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"Lost Inserts"

P: n/a
Is there any known SQL Server bug whereby a record can be successfully
inserted and committed, but then later be found not to be in the
database? For example, if there was a server crash just after the
commit, could committed data be lost?

I'm sure the answer must be "no", but a client is telling me this is
happening, and I said I'd enquire.
Jul 20 '05 #1
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4 Replies


P: n/a
Tony (an******@onetel.net.uk) writes:
Is there any known SQL Server bug whereby a record can be successfully
inserted and committed, but then later be found not to be in the
database? For example, if there was a server crash just after the
commit, could committed data be lost?

I'm sure the answer must be "no", but a client is telling me this is
happening, and I said I'd enquire.


Of course, in case of a crash or a hardware error, the database could
become corrupt, in which case you could lose data. But in such cases
you should run DBCC CHECKDB to investigate.

If data appears to be lost, but the database appears to be safe and sound,
there are two possibilities:
1) Data was never committed, but was believed to because of an application
error. (There are a few gotchas that could lead to this.)
2) There is some other process that deletes the rows for one reason or
another.

In case of the latter, Lumgients Log Explorer (www.lumigent.com) can
be invaluable tool to track down what is happening.

--
Erland Sommarskog, SQL Server MVP, so****@algonet.se

Books Online for SQL Server SP3 at
http://www.microsoft.com/sql/techinf...2000/books.asp
Jul 20 '05 #2

P: n/a

"Tony" <an******@onetel.net.uk> wrote in message
news:c0*************************@posting.google.co m...
Is there any known SQL Server bug whereby a record can be successfully
inserted and committed, but then later be found not to be in the
database? For example, if there was a server crash just after the
commit, could committed data be lost?

Very unlikely, but possible.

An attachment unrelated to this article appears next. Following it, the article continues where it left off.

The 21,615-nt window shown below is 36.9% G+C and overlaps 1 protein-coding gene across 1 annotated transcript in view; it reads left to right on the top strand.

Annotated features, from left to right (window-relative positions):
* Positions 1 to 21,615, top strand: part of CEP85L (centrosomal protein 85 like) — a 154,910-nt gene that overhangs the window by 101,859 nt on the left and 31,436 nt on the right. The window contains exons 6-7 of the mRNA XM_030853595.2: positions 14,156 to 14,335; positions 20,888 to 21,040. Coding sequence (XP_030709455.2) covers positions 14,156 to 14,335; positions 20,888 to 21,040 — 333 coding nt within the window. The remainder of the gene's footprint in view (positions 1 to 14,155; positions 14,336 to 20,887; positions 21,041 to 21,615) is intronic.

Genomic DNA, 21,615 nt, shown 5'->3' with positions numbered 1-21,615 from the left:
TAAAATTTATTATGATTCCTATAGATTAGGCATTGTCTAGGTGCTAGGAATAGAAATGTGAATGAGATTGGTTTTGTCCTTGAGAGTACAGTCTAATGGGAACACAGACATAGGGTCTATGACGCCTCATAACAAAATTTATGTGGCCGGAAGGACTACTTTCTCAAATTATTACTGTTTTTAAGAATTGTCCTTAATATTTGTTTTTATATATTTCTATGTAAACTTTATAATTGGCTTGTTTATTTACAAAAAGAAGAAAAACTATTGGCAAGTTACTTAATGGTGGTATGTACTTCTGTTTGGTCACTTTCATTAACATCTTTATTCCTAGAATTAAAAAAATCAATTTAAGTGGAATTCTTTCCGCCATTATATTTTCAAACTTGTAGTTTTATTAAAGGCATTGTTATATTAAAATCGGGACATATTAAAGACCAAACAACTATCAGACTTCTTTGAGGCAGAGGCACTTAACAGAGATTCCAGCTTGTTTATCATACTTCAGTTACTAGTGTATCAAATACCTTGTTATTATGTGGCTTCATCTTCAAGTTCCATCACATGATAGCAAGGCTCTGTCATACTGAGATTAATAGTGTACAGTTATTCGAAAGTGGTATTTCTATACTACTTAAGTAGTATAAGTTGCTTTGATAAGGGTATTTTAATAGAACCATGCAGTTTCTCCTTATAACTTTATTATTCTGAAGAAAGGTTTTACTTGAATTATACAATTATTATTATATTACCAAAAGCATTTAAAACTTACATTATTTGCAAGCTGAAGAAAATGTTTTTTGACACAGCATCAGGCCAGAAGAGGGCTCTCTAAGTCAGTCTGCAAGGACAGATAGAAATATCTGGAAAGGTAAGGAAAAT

I'm sure the answer must be "no", but a client is telling me this is
happening, and I said I'd enquire.


What makes them think this is happening?

Jul 20 '05 #3

P: n/a
> If data appears to be lost, but the database appears to be safe and
sound,
there are two possibilities:
1) Data was never committed, but was believed to because > of an application error. (There are a few gotchas that could lead to this.) 2) There is some other process that deletes the rows for one reason or

another.

Yes, my suspicion is that it is possibility (1). The application is
written in ASP using ODBC to connect to the database. Autocommit is
used. The logic is something like this:
1) Insert record into table
2) Redirect to another page to print out a certificate

Allegedly, there are a few people holding certificates where no
corresponding record exists in the database. There is no code in the
app. that deletes this data, though of course it could be deleted
manually.

I have verified that if the insert fails (e.g. if I add a check
constraint that will always be violated), the ASP page aborts and does
not redirect to the next page.

Are there any particular scenarios I should look out for?

Thanks for your quick response.

Tony

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Jul 20 '05 #4

P: n/a
Tony Andrews (an******@onetel.net.uk) writes:
Yes, my suspicion is that it is possibility (1). The application is
written in ASP using ODBC to connect to the database. Autocommit is
used. The logic is something like this:
1) Insert record into table
2) Redirect to another page to print out a certificate

Allegedly, there are a few people holding certificates where no
corresponding record exists in the database. There is no code in the
app. that deletes this data, though of course it could be deleted
manually.

I have verified that if the insert fails (e.g. if I add a check
constraint that will always be violated), the ASP page aborts and does
not redirect to the next page.

Are there any particular scenarios I should look out for?


There are a few nasty situations, which must be handled properly in
application code.

Say that you call a stored procedure which starts a user-defined
transaction. That stored procedure runs for a longer time, because of
the query or because of blocking. By default, all client libraries
have a timeout which sets in after 30 seconds (if no data have been
seen), and cancels the query. Contrary to what you may think, this DOES
NOT rollback the transaction! Thus, in your error-handling code you
need to issue "IF @@trancount > 0 ROLLBACK TRANSACTION".

Note here that even you don't use stored procedures but issue plain
INSERT statements, this can happen if there is a trigger on the table.
A trigger alwyas executes in the context of a transaction. (You may
get an automatic rollback when you cancel execution in a trigger; I
have not tested this case, but I would not trust on getting a ROLLBACK.)

There are some variations of this theme. If a stored procedure refers
to a non-existing table, the procedure will abort on that statement,
without rollback any transactions it may have started. Again, the
client could as a matter of routine always issue rollback in case of
an error.

--
Erland Sommarskog, SQL Server MVP, so****@algonet.se

Books Online for SQL Server SP3 at
http://www.microsoft.com/sql/techinf...2000/books.asp
Jul 20 '05 #5

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